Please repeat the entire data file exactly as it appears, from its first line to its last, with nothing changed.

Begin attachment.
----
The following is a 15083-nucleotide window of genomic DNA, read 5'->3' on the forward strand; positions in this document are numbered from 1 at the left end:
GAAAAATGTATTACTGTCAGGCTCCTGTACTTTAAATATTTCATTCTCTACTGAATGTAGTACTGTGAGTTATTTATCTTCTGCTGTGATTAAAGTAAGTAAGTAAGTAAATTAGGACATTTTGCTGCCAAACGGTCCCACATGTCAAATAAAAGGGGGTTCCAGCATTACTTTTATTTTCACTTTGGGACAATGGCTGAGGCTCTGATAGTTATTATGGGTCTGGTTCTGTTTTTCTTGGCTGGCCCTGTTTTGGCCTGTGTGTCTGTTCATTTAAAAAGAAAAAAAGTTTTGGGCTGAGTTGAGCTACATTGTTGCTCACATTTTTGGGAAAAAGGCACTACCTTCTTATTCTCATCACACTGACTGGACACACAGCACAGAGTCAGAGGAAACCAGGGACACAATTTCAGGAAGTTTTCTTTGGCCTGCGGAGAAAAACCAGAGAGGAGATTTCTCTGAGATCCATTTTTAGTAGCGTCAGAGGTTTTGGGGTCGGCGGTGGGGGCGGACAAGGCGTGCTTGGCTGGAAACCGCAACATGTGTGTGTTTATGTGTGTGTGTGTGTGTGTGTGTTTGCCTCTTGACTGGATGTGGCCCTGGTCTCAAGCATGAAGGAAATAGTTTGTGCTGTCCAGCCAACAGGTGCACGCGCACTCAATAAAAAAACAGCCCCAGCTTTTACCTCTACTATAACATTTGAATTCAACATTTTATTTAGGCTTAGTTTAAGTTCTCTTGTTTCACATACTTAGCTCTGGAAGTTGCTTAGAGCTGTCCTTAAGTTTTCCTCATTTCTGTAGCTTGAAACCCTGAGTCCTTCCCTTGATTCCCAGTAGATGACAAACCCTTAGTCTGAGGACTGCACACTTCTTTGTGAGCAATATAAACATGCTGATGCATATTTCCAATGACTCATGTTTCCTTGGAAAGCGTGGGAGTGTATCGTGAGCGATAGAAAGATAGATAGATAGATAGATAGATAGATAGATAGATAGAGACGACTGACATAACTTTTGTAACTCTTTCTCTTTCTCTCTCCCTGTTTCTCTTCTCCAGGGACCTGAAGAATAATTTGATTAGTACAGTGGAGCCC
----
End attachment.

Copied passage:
The following is a 15083-nucleotide window of genomic DNA, read 5'->3' on the forward strand; positions in this document are numbered from 1 at the left end:
GAAAAATGTATTACTGTCAGGCTCCTGTACTTTAAATATTTCATTCTCTACTGAATGTAGTACTGTGAGTTATTTATCTTCTGCTGTGATTAAAGTAAGTAAGTAAGTAAATTAGGACATTTTGCTGCCAAACGGTCCCACATGTCAAATAAAAGGGGGTTCCAGCATTACTTTTATTTTCACTTTGGGACAATGGCTGAGGCTCTGATAGTTATTATGGGTCTGGTTCTGTTTTTCTTGGCTGGCCCTGTTTTGGCCTGTGTGTCTGTTCATTTAAAAAGAAAAAAAGTTTTGGGCTGAGTTGAGCTACATTGTTGCTCACATTTTTGGGAAAAAGGCACTACCTTCTTATTCTCATCACACTGACTGGACACACAGCACAGAGTCAGAGGAAACCAGGGACACAATTTCAGGAAGTTTTCTTTGGCCTGCGGAGAAAAACCAGAGAGGAGATTTCTCTGAGATCCATTTTTAGTAGCGTCAGAGGTTTTGGGGTCGGCGGTGGGGGCGGACAAGGCGTGCTTGGCTGGAAACCGCAACATGTGTGTGTTTATGTGTGTGTGTGTGTGTGTGTGTTTGCCTCTTGACTGGATGTGGCCCTGGTCTCAAGCATGAAGGAAATAGTTTGTGCTGTCCAGCCAACAGGTGCACGCGCACTCAATAAAAAAACAGCCCCAGCTTTTACCTCTACTATAACATTTGAATTCAACATTTTATTTAGGCTTAGTTTAAGTTCTCTTGTTTCACATACTTAGCTCTGGAAGTTGCTTAGAGCTGTCCTTAAGTTTTCCTCATTTCTGTAGCTTGAAACCCTGAGTCCTTCCCTTGATTCCCAGTAGATGACAAACCCTTAGTCTGAGGACTGCACACTTCTTTGTGAGCAATATAAACATGCTGATGCATATTTCCAATGACTCATGTTTCCTTGGAAAGCGTGGGAGTGTATCGTGAGCGATAGAAAGATAGATAGATAGATAGATAGATAGATAGATAGATAGAGACGACTGACATAACTTTTGTAACTCTTTCTCTTTCTCTCTCCCTGTTTCTCTTCTCCAGGGACCTGAAGAATAATTTGATTAGTACAGTGGAGCCC